The New Northern Policy serves Seoul another purpose. The policy sharpens its middle power credentials in East Asia. Ever since the days of the Roh Moo-hyun government, South Korea has presented itself as such. Seoul does not want its foreign policy to be defined by the North Korean issue alone. Being an active player in regional affairs serves this purpose. Moon sees the New Northern Policy as an expression of South Korea’s active role in East Asia. In this case through a policy that would connect the region to the rest of Eurasia.

Of course, plans to build train and road corridors connecting both Koreas to China and Russia are not new. Most notably, Moon’s railroad corridors seem heavily influenced by similar plans from his mentor, the late Roh. It could even be said that every South Korean president had their own plan to connect their country to North Korea. But there are two crucial differences that make the New Northern Policy a more realistic prospect.

To begin with, Kim Jong-un wants North Korea to undergo economic reform. The byungjin line he has been following since 2013 has the development of the national economy as one of its two foundations. Earlier this year, Kim announced the successful completion of the other key component of the line – none other than North Korea’s nuclear programme. He now wants to focus on economic development. Moon thus has a willing partner in Kim, a luxury that previous South Korean presidents did not.

Furthermore, the New Northern Policy taps into a host of initiatives to connect Eurasia. Two of them stand out. China’s Belt and Road Initiative is, of course, the best-known. To the west of Eurasia, the EU announced its own Eurasian connectivity strategy this September. Funding is pouring into the development of rail, road, and energy infrastructure across Eurasia. Far from being rivals to each other, these initiatives are actually complementary. The New Northern Policy can benefit from the synergies that all these initiatives bring, which previous South Korean plans could not.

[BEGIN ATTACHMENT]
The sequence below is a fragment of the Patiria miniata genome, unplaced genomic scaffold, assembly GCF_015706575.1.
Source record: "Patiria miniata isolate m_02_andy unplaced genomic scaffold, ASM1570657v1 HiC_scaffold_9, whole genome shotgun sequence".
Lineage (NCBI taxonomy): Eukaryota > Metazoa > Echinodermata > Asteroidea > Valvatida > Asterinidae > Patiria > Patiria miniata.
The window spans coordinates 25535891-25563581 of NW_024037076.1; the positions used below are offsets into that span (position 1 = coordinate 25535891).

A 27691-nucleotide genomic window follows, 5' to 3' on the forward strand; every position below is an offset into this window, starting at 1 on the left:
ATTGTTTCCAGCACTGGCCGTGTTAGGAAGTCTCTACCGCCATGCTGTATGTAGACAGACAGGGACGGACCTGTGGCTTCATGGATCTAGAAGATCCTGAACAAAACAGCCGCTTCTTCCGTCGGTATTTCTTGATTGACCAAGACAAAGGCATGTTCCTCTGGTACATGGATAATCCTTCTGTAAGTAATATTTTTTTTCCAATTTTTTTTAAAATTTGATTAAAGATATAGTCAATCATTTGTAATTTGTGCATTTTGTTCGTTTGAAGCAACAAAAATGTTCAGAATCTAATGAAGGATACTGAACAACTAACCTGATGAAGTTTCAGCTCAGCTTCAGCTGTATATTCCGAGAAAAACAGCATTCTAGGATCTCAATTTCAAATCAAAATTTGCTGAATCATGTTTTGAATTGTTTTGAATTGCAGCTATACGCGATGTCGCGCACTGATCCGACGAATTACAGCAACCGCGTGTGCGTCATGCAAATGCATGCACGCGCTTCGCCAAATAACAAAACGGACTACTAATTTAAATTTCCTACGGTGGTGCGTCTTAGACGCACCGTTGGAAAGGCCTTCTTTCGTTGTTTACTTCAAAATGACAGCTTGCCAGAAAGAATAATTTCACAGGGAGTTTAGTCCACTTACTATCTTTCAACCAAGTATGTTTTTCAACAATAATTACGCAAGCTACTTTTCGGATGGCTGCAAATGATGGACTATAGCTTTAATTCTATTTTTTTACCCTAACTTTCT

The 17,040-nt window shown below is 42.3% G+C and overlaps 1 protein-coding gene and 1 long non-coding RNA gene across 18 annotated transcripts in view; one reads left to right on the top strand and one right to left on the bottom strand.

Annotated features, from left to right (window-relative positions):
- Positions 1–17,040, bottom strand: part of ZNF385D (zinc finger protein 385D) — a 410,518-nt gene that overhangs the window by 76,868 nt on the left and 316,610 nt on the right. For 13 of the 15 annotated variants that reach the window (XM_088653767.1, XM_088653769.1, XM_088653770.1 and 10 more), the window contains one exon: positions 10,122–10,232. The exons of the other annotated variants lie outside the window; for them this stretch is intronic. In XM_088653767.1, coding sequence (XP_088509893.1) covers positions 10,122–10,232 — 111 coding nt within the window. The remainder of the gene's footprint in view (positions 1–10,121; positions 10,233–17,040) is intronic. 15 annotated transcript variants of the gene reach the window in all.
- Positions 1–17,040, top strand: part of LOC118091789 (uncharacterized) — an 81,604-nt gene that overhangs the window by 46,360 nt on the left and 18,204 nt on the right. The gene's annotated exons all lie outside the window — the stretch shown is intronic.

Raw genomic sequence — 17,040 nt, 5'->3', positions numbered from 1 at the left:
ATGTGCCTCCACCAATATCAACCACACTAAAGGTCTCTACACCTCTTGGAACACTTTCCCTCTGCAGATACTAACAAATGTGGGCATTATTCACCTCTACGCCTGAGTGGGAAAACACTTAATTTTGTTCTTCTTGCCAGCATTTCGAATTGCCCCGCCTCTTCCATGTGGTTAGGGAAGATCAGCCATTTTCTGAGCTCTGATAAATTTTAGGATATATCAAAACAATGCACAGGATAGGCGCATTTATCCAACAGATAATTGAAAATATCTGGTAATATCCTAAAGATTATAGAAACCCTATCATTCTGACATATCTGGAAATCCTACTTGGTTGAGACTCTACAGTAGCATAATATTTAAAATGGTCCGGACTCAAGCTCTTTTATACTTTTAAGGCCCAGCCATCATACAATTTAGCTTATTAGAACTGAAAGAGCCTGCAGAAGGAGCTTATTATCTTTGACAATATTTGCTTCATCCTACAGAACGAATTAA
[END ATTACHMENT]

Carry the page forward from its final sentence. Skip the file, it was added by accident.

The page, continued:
The main impediment to the development of the New Northern Policy, of course, is the current sanctions regime on North Korea. Sanctions would make illegal most, if not all, of the investments necessary to upgrade North Korea’s infrastructure. But Seoul hopes that sanctions will gradually be lifted. And even if sanctions do not start to be lifted soon, Seoul is already laying the ground for railroad cooperation to begin. Government officials argue that preparations to rebuild North Korea’s infrastructure do not violate sanctions. Most notably, waivers could be applied to begin the actual work.

Ultimately, Moon’s vision for Eurasia is likely to be eventually implemented. South Koreans support stronger links and reconciliation with a North Korea that wants to reform its economy. The plan makes economic sense and can tap on similar projects. Barring a dramatic change in the behaviour of Pyongyang, travelling from the Korean to the Iberian and Italian peninsulas could become a reality in the coming years.